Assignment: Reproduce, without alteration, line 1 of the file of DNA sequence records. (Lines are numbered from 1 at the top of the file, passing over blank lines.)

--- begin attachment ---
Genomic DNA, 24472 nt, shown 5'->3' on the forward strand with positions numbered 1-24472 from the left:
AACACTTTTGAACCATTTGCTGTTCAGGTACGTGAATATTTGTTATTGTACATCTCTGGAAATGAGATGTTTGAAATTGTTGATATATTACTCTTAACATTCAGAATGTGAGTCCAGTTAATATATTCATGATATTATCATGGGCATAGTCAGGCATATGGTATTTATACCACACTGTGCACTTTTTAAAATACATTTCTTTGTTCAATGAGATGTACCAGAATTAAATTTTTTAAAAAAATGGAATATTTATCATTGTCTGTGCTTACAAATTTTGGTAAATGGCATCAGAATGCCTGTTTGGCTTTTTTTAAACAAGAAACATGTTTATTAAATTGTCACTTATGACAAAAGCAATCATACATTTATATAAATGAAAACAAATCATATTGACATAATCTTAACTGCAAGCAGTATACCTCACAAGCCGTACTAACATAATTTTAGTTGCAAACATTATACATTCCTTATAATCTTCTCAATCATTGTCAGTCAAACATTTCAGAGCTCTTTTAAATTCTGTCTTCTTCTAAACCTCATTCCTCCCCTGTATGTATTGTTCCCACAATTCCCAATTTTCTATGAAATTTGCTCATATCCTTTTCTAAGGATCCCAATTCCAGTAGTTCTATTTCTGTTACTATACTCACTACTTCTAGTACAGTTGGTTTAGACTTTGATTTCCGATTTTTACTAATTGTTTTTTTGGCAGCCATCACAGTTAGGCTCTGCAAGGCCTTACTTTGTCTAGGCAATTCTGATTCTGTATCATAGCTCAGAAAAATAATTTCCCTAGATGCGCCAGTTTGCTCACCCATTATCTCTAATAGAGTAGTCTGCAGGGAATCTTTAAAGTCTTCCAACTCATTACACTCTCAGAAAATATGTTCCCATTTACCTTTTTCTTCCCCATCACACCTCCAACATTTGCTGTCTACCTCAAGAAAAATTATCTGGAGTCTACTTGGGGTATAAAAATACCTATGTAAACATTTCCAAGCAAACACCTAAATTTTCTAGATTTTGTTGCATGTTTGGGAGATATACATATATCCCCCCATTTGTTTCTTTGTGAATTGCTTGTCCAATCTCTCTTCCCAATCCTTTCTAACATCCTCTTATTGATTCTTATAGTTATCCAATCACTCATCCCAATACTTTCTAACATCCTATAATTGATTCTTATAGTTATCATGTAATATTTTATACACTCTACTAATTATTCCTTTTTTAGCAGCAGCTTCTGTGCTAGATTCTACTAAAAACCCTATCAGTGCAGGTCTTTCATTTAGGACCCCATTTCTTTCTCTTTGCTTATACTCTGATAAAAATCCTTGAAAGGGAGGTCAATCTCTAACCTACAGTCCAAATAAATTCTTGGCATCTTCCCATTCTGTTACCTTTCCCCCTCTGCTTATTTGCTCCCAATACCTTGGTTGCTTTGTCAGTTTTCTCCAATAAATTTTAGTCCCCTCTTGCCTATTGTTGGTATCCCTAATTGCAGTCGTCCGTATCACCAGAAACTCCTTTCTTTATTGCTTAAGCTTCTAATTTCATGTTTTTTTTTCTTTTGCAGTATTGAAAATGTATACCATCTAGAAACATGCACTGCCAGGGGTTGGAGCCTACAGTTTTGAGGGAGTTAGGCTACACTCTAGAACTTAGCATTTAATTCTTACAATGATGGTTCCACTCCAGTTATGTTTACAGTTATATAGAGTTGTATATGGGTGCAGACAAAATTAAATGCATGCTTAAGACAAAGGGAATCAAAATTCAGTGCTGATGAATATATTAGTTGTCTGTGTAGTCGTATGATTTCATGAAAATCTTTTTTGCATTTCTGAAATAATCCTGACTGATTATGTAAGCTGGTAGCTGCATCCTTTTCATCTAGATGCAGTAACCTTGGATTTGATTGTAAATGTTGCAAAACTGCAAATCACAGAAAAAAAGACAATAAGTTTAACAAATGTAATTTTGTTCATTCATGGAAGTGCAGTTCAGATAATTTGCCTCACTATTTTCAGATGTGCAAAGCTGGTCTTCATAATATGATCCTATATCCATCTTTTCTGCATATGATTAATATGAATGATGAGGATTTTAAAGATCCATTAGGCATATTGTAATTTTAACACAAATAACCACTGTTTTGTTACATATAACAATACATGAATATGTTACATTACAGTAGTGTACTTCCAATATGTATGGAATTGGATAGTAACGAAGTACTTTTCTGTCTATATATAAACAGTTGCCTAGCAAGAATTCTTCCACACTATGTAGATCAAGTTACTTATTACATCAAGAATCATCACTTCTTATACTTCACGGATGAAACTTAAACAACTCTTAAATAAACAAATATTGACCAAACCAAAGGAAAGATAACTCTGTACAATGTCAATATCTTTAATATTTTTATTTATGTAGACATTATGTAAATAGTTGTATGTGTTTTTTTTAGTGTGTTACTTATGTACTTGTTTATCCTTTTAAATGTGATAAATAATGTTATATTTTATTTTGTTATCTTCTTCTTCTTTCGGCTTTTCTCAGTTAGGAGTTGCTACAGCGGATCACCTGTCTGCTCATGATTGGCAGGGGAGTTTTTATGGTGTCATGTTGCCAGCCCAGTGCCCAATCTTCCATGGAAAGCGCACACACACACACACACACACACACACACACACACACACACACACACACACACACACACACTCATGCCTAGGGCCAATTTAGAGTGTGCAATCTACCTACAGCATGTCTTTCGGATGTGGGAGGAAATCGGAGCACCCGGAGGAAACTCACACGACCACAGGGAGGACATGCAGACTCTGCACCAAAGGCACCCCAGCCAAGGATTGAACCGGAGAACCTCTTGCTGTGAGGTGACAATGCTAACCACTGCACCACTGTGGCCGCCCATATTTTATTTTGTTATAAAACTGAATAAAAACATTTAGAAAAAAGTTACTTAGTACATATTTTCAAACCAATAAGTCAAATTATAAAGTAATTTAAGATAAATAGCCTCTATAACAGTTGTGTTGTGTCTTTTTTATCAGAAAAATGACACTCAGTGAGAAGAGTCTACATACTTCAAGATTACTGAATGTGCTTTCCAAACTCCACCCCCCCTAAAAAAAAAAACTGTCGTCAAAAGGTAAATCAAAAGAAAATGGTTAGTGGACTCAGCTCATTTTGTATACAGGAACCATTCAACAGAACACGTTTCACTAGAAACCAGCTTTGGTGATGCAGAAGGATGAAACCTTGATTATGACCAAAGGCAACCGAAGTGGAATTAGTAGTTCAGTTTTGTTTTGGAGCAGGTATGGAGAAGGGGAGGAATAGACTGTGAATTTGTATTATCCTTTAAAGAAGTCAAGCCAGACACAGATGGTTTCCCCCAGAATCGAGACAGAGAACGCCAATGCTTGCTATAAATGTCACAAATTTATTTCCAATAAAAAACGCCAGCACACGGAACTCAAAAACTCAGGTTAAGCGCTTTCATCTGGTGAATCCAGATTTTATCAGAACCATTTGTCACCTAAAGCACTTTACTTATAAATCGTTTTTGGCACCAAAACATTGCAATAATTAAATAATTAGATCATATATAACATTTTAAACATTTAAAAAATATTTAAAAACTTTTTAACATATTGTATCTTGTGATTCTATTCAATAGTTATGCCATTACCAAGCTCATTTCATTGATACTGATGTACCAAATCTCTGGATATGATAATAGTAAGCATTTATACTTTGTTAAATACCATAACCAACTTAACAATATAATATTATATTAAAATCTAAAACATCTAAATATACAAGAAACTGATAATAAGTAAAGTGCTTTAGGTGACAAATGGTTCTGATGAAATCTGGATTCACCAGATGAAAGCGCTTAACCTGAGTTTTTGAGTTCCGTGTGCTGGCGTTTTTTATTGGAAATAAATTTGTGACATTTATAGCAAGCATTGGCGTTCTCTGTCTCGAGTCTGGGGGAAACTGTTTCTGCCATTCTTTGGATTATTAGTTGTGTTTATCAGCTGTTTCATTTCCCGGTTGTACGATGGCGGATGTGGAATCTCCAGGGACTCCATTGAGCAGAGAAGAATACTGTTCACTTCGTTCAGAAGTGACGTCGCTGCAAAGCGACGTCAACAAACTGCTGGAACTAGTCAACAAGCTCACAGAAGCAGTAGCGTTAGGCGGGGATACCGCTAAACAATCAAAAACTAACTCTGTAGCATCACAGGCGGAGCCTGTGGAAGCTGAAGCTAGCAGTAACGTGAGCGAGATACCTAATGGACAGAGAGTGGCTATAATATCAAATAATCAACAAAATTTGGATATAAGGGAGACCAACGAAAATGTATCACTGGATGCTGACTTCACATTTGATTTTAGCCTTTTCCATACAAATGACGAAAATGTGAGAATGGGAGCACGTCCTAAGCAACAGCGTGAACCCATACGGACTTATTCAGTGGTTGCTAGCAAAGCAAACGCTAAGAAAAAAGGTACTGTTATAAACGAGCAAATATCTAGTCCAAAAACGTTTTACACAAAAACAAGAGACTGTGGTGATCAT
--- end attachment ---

Genomic DNA, 24472 nt, shown 5'->3' on the forward strand with positions numbered 1-24472 from the left: